The United States, Mexico and Canada were wrapping up a fifth round of talks to update NAFTA with major differences yet to be resolved, casting doubt on whether a deal could be reached by the end of March 2018 as planned.
The 1994 North American Free Trade Agreement underpins much of the more than $1 trillion (£755.69 billion) in annual trilateral trade, and Washington’s repeated threats to walk away from the pact unless it is reworked in the United States’ favour have spooked markets.
Canada and Mexico object to a series of contentious demands the United States unveiled during the fourth round last month and the three nations made little progress in Mexico City.
“Significant differences remain on some key areas … these are proposals we simply cannot agree to,” Canadian Foreign Minister Chrystia Freeland told reporters in Ottawa.
Tuesday is the seventh day negotiators have met during this Mexico round, with only two planned rounds of talks left.
Mexico and Canada firmly pushed back against a U.S. demand to raise the minimum threshold to 85 percent NAFTA origin components from 62.5 percent, as well as insist that half the content was from the United States.
The proposal is a central plank of U.S. President Donald Trump’s America First strategy to bring back manufacturing jobs to the United States, though it faces stiff resistance from the auto industry, which questions its viability.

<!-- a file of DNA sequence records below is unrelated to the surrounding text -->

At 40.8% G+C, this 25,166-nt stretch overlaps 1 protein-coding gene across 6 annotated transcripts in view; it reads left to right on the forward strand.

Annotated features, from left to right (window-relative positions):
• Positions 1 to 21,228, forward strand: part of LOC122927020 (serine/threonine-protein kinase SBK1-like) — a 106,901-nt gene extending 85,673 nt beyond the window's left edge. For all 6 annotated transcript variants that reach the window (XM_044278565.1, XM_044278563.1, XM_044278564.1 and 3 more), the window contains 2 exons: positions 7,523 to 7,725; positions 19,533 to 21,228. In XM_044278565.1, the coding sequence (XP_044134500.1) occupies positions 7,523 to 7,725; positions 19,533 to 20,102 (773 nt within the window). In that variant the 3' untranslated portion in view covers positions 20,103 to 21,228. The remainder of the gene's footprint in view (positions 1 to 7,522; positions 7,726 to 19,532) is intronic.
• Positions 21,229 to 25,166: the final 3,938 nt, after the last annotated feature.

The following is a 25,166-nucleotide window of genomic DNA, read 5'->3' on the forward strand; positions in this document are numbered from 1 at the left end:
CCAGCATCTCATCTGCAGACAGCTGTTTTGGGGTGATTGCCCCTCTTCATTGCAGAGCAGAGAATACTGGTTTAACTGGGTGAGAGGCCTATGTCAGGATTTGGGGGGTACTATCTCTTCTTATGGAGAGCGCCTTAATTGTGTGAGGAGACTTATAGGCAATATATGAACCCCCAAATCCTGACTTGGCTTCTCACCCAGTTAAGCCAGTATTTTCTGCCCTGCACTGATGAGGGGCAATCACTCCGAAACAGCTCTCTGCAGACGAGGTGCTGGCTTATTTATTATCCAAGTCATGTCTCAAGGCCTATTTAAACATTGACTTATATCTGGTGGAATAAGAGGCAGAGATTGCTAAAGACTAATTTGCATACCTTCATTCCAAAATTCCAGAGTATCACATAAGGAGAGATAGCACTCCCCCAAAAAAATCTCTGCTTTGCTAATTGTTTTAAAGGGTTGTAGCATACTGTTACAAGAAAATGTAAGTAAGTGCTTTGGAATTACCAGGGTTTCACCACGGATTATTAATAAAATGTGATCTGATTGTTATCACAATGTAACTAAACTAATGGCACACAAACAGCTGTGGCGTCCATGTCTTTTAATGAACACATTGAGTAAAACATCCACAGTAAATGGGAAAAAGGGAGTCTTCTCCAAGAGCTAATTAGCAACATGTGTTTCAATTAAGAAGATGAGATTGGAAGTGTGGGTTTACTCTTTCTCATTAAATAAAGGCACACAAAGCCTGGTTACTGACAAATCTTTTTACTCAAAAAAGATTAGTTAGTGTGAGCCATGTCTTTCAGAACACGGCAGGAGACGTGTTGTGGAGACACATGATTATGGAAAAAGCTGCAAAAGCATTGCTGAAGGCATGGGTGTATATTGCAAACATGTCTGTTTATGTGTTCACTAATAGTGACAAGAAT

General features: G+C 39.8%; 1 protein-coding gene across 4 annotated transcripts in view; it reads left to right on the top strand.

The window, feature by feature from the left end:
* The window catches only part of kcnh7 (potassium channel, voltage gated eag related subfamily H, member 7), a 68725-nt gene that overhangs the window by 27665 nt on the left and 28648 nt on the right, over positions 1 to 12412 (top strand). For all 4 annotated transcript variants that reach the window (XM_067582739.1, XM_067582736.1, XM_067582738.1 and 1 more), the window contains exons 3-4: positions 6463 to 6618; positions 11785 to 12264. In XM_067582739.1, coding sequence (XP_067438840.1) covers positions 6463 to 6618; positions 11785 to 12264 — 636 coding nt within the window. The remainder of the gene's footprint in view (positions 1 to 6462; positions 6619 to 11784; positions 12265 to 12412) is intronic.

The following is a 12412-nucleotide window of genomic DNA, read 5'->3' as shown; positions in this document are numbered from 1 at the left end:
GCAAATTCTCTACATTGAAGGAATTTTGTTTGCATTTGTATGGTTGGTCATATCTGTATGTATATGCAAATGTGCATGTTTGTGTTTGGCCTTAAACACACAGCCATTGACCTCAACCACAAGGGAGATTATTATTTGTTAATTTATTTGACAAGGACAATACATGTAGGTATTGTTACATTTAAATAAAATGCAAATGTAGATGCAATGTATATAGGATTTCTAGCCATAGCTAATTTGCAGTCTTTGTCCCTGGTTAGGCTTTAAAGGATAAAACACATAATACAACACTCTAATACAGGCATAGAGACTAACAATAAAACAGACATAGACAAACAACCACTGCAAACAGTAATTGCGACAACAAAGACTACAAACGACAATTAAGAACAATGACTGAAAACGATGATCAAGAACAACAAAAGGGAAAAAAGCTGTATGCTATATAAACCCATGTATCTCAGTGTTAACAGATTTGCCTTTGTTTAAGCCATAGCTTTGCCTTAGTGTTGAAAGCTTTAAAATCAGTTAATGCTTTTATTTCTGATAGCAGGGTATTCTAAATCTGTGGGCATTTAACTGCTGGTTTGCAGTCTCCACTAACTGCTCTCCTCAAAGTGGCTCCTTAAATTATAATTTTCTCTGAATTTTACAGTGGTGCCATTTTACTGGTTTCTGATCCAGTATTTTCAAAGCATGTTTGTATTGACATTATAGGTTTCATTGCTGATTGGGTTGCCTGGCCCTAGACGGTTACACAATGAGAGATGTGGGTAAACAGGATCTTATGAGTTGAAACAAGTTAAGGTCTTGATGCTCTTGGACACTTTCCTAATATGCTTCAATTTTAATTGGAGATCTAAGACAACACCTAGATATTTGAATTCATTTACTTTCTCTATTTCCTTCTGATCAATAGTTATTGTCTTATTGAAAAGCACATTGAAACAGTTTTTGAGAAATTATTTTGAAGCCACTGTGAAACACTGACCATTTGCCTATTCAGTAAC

Mexican and Canadian officials said they wanted the United States to explain how the auto plan could prosper in view of the skepticism, and have repeatedly indicated they had no intention of responding to the scheme.
“Where is the merit in making a counterproposal to a demand that would take us backwards?” said a Canadian source with knowledge of the talks.
Officials hope to make announcements that can inject some momentum into a negotiating process that more pessimistic observers fear is running out of energy.
Mexico formally proposed that the NAFTA trade deal allow for a structured review of the accord every five years, instead of terminating the deal automatically if it is not renegotiated, as the United States has demanded, three Mexican officials said.
Mexican officials initially expressed hope that some chapters could finally be closed, such as telecoms and e-commerce. But chief Mexican negotiator Ken Smith told reporters that none would wrap up this round.
The current round has been less confrontational than the negative tone of the October talks in Washington, said Caroline Freund, a trade expert with the Peterson Institute for International Economics in Washington.
“With U.S. tax reform front and centre, the U.S. government really didn’t want to make this a big round, and (wanted) to let the technocrats get on and do the negotiating on the less controversial bits,” Freund said.
Expectations for any major advances in the fifth round were scaled back when the three sides announced that the ministers in charge of the NAFTA trade portfolio would not attend.
The three countries have agreed to continue negotiating through the end of March, when the campaign for the 2018 Mexican presidential election gets underway.
In a commentary issued on Tuesday, the credit ratings agency Fitch Ratings said the three countries’ domestic political considerations would make it hard to reach a deal.
Source: Reuters (Reporting by David Lawder and Anthony Esposito; additional reporting by David Ljunggren; Editing by Andrew Hay and Grant McCool)